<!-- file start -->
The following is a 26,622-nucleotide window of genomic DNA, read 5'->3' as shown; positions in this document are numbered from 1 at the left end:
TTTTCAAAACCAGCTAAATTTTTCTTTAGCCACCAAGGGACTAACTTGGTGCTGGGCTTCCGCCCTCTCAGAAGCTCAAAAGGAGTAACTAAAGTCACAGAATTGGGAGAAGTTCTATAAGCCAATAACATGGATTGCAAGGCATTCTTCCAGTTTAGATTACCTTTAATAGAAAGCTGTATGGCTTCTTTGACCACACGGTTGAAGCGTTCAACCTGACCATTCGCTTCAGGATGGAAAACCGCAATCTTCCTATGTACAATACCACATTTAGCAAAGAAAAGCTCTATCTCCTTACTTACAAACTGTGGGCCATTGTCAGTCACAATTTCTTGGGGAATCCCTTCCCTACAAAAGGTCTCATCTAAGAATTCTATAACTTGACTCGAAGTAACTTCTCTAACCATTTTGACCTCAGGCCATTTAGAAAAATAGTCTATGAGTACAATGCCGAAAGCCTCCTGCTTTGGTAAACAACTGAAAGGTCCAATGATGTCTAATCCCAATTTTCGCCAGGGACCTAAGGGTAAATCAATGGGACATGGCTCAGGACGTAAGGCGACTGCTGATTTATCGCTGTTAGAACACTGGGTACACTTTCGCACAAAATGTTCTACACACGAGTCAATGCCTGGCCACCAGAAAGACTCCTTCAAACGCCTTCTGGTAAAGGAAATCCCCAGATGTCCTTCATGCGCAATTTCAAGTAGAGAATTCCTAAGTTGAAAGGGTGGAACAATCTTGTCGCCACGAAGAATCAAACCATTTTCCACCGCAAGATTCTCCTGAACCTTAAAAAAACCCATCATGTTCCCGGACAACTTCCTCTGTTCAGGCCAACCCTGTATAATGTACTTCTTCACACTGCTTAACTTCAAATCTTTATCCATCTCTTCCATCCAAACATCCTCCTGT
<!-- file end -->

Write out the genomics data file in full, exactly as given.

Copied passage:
The following is a 26,622-nucleotide window of genomic DNA, read 5'->3' as shown; positions in this document are numbered from 1 at the left end:
TTTTCAAAACCAGCTAAATTTTTCTTTAGCCACCAAGGGACTAACTTGGTGCTGGGCTTCCGCCCTCTCAGAAGCTCAAAAGGAGTAACTAAAGTCACAGAATTGGGAGAAGTTCTATAAGCCAATAACATGGATTGCAAGGCATTCTTCCAGTTTAGATTACCTTTAATAGAAAGCTGTATGGCTTCTTTGACCACACGGTTGAAGCGTTCAACCTGACCATTCGCTTCAGGATGGAAAACCGCAATCTTCCTATGTACAATACCACATTTAGCAAAGAAAAGCTCTATCTCCTTACTTACAAACTGTGGGCCATTGTCAGTCACAATTTCTTGGGGAATCCCTTCCCTACAAAAGGTCTCATCTAAGAATTCTATAACTTGACTCGAAGTAACTTCTCTAACCATTTTGACCTCAGGCCATTTAGAAAAATAGTCTATGAGTACAATGCCGAAAGCCTCCTGCTTTGGTAAACAACTGAAAGGTCCAATGATGTCTAATCCCAATTTTCGCCAGGGACCTAAGGGTAAATCAATGGGACATGGCTCAGGACGTAAGGCGACTGCTGATTTATCGCTGTTAGAACACTGGGTACACTTTCGCACAAAATGTTCTACACACGAGTCAATGCCTGGCCACCAGAAAGACTCCTTCAAACGCCTTCTGGTAAAGGAAATCCCCAGATGTCCTTCATGCGCAATTTCAAGTAGAGAATTCCTAAGTTGAAAGGGTGGAACAATCTTGTCGCCACGAAGAATCAAACCATTTTCCACCGCAAGATTCTCCTGAACCTTAAAAAAACCCATCATGTTCCCGGACAACTTCCTCTGTTCAGGCCAACCCTGTATAATGTACTTCTTCACACTGCTTAACTTCAAATCTTTATCCATCTCTTCCATCCAAACATCCTCCTGT